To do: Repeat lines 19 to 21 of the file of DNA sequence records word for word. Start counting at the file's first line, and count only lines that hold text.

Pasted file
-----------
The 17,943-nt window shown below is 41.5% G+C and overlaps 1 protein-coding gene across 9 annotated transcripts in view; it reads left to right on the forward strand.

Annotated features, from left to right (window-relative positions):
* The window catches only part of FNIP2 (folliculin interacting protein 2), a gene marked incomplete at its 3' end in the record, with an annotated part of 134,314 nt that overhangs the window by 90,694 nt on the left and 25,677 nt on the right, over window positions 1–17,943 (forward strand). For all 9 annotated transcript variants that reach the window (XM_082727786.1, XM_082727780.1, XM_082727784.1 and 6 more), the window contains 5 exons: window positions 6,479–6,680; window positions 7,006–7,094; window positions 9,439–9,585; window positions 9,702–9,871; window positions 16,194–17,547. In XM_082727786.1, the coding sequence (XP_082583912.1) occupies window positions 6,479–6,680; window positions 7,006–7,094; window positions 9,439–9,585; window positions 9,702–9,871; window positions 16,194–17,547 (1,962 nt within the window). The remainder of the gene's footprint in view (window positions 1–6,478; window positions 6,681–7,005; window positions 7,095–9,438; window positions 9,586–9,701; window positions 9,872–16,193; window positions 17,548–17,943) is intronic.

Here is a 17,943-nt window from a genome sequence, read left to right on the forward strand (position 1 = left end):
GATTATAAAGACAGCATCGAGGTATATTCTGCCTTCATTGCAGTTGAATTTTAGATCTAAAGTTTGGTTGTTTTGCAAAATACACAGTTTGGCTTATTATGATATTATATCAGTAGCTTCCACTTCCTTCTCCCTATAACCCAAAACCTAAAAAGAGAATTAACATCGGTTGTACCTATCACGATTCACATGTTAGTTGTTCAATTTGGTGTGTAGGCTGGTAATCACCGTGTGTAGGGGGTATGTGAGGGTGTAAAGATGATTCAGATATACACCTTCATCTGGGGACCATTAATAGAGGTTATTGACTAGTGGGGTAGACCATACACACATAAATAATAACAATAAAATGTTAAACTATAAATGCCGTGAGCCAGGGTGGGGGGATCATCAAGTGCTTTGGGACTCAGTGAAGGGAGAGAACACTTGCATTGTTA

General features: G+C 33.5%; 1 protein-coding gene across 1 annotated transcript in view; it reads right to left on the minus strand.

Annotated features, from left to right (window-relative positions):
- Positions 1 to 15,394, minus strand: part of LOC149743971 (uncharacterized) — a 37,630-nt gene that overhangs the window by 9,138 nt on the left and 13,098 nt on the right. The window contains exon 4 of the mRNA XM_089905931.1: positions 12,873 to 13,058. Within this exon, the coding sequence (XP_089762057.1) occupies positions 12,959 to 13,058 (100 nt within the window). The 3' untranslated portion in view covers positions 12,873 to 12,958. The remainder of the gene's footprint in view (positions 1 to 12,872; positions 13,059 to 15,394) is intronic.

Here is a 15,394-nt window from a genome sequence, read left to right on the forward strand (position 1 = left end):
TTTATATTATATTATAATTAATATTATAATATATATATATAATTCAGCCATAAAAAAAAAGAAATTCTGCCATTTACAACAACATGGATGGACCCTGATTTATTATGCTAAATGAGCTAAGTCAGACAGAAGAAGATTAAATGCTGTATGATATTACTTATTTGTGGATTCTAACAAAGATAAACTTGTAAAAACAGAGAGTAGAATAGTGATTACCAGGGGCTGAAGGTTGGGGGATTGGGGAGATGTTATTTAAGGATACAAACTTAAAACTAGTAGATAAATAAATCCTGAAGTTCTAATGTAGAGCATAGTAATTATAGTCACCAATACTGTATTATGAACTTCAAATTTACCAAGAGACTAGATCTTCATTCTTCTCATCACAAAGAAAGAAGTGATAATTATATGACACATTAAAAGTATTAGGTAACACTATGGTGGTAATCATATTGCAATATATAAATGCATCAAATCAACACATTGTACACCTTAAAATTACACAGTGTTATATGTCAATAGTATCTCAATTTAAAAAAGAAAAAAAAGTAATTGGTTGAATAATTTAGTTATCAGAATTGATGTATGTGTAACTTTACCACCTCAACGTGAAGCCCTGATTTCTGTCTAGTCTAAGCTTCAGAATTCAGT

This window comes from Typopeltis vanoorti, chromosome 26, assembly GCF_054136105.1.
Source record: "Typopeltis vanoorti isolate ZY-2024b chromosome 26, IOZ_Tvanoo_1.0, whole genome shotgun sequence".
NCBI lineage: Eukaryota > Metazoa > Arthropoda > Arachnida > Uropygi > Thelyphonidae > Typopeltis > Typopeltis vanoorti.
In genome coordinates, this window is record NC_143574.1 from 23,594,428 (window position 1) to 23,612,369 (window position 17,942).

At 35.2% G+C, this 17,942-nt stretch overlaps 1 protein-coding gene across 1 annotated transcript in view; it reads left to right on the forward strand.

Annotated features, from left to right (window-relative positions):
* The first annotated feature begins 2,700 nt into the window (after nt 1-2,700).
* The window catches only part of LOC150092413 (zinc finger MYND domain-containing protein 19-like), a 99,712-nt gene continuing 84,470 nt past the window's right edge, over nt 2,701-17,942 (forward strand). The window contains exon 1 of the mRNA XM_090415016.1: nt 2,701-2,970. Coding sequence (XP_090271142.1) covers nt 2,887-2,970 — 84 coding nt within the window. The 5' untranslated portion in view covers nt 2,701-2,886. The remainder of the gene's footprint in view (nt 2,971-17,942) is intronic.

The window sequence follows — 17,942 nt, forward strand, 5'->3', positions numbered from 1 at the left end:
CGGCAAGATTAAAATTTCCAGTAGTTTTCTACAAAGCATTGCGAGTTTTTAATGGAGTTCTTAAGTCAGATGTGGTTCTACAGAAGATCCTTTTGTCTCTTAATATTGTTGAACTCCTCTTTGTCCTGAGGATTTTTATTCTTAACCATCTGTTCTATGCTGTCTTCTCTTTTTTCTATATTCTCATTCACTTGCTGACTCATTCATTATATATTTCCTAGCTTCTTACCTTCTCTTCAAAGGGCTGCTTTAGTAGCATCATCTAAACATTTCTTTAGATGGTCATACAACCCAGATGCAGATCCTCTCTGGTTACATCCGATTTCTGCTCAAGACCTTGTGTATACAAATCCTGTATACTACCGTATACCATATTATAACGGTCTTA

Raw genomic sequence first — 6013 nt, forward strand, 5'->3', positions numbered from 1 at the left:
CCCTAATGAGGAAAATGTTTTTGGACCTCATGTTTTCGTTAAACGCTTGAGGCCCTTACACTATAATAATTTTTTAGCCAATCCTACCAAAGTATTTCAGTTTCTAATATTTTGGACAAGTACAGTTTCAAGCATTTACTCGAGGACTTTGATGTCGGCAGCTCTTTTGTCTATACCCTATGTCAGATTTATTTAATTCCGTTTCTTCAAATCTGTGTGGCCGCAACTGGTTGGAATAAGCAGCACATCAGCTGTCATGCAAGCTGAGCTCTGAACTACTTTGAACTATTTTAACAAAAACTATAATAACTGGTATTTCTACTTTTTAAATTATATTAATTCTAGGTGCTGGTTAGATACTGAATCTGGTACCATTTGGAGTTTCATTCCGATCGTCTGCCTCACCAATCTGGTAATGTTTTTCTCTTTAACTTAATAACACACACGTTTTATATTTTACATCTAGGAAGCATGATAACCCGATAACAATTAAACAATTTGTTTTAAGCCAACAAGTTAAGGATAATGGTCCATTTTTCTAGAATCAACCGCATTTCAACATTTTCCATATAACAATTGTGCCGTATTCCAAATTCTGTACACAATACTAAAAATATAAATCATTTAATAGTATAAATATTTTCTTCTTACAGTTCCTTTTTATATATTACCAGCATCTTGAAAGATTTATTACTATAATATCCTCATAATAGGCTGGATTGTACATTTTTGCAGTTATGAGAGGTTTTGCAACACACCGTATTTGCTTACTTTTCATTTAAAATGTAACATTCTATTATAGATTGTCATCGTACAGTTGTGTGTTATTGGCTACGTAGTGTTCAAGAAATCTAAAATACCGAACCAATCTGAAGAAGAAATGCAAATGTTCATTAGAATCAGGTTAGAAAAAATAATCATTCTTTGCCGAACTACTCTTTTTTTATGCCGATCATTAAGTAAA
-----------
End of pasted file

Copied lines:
The window sequence follows — 17,942 nt, forward strand, 5'->3', positions numbered from 1 at the left end:
CGGCAAGATTAAAATTTCCAGTAGTTTTCTACAAAGCATTGCGAGTTTTTAATGGAGTTCTTAAGTCAGATGTGGTTCTACAGAAGATCCTTTTGTCTCTTAATATTGTTGAACTCCTCTTTGTCCTGAGGATTTTTATTCTTAACCATCTGTTCTATGCTGTCTTCTCTTTTTTCTATATTCTCATTCACTTGCTGACTCATTCATTATATATTTCCTAGCTTCTTACCTTCTCTTCAAAGGGCTGCTTTAGTAGCATCATCTAAACATTTCTTTAGATGGTCATACAACCCAGATGCAGATCCTCTCTGGTTACATCCGATTTCTGCTCAAGACCTTGTGTATACAAATCCTGTATACTACCGTATACCATATTATAACGGTCTTA

Raw genomic sequence first — 6013 nt, forward strand, 5'->3', positions numbered from 1 at the left: